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January 2018

The curse of updates, “can't live with them & can't live without them”!

In light of recent events this little axiom has been muttered by computer users all over the globe. The problems with the expected updates from Microsoft and Apple were bad enough. On top of that were the unexpected updates that were hastily put out for newly discovered vulnerabilities in most of the processors in modern devices.

Updates have become a fact of life in the cyber world.

The result was that most of the devices in use today needed, (or still need) to be updated. While this can, and often does, cause unexpected problems. Old software programs may no longer work. Features and apps have been removed and are no longer available. Your computer may be slower and in some cases it may be time to “bite the bullet” and get a new device.

Terrible as this may sound the alternative of not updating is even worse. Once the vulnerability has been exposed then every hacker in the world knows about it. Remember these are not just some pimply faced kids in the basement who can't get a date. Modern hackers are well organized syndicates, government agencies, criminal conglomerates and combinations of the above. Their goal is to advance and enrich themselves at your expense. From destroying National Security to raiding your bank account these hackers are just waiting for the chance to pounce. Jurisdictional boundaries like state lines and nation's borders are just ink on a page and laws are meaningless.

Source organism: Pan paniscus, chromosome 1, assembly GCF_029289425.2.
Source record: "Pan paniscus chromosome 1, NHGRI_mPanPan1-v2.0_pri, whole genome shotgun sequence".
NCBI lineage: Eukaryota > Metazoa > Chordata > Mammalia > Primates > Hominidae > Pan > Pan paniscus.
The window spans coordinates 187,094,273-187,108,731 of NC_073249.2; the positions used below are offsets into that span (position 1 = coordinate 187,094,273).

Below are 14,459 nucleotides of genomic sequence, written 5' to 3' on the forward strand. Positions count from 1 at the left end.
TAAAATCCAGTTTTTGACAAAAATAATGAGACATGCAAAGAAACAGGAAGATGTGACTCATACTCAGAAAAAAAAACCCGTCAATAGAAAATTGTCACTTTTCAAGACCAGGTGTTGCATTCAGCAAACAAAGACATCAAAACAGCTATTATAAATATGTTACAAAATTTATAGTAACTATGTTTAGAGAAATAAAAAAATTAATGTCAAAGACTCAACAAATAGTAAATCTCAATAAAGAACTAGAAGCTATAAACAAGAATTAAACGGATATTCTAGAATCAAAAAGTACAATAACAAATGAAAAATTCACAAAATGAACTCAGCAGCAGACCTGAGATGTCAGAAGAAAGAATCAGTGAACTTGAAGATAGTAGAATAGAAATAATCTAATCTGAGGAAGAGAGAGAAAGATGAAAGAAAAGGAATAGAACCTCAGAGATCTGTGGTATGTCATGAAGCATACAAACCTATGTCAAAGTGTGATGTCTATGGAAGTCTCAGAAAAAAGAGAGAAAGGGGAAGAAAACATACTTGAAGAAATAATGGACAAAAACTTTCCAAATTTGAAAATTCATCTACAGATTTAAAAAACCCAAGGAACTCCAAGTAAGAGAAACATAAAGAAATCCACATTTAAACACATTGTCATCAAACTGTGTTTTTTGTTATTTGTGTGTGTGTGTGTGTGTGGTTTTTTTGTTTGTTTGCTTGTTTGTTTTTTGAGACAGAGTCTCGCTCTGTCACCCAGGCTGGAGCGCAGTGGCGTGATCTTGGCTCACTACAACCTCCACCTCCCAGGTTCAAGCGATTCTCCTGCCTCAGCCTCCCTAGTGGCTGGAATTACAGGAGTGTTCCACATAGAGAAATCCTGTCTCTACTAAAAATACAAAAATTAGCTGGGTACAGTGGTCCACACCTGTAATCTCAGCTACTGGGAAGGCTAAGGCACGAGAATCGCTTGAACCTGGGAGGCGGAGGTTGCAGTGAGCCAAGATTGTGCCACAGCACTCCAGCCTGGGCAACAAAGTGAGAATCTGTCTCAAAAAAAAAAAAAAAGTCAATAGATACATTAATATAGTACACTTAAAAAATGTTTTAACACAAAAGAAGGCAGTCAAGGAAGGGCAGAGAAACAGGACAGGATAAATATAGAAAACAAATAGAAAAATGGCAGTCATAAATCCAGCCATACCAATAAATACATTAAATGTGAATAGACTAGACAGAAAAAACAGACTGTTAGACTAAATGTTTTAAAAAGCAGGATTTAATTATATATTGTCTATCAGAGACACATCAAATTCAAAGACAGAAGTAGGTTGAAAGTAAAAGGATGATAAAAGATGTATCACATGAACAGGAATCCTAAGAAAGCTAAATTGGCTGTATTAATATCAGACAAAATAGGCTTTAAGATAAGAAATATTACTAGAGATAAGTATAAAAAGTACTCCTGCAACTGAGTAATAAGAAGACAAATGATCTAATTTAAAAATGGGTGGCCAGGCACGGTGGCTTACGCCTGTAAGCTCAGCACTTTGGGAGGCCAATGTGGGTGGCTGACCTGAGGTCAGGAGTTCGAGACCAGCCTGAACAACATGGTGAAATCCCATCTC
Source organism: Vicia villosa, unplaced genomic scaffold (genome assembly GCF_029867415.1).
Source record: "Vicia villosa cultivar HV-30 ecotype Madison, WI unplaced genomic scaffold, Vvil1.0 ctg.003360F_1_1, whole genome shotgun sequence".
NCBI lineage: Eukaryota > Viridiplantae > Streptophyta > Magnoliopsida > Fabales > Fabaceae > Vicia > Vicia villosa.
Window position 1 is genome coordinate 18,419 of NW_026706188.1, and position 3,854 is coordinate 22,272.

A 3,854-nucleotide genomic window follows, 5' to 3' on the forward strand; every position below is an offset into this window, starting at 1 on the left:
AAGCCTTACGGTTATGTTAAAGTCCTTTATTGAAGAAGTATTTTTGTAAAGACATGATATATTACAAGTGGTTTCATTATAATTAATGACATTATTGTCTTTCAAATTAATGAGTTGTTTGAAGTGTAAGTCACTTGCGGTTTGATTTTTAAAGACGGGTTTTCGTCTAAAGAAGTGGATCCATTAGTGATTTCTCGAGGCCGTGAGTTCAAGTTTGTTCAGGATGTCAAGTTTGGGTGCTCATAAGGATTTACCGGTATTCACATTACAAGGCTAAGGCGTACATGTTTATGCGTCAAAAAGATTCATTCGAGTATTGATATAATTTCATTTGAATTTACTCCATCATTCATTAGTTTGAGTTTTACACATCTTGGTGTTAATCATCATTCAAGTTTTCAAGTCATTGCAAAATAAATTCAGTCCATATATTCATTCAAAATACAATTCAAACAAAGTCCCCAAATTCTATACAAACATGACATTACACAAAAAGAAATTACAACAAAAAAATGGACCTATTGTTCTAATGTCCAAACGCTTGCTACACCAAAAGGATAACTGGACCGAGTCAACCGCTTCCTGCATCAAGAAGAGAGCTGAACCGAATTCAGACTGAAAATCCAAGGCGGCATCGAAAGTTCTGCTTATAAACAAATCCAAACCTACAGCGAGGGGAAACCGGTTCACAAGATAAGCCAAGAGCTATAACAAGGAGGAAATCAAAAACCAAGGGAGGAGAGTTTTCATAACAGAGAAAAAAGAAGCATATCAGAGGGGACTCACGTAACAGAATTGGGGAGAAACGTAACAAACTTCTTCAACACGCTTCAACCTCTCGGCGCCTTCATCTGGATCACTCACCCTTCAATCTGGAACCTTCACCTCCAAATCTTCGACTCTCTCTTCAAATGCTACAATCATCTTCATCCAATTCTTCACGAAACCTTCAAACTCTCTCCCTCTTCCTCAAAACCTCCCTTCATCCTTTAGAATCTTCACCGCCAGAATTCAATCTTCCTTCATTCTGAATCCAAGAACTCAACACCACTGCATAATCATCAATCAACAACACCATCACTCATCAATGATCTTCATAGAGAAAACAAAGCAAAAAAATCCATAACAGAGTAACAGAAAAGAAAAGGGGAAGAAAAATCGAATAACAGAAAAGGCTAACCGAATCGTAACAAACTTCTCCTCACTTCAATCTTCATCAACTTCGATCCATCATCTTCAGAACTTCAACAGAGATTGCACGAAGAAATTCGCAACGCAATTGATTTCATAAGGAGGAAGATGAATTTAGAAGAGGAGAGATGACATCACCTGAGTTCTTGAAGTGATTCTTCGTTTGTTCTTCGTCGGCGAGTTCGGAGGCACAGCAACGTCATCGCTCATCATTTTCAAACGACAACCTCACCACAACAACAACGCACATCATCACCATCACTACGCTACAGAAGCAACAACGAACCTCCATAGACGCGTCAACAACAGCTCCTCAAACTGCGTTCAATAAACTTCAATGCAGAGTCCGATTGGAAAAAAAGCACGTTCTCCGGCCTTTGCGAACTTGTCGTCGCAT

Your only protection is eternal vigilance! Here is a list of do's and don'ts;


  • Keep your operating system, apps and malware protection up to date.
  • Keep your passwords and personal information secure.
  • Check your accounts and online activities frequently, (at least once a week)
  • Report any suspicious activity immediately.
  • Think before you click
Always think before you click!


  • Open unsolicited messages from sources you don't know.
  • Click on suspicious links in messages or websites.
  • Use public Wi-Fi without protection like a VPN.
  • Call the number on your screen that claims your system has been infected.
  • Believe them when they say they are from Microsoft and they have noticed something on your machine.

If you have been scammed, (or think you have) right away change your passwords. Remember to write them down and keep them in a safe place. If you suspect someone has your credit card info call that institution and request a new card. If you see suspicious activities with your online account call that organization and tell them about it as soon as possible. Most major online and financial companies have 24 hour service for such emergencies.

And remember always back it up!

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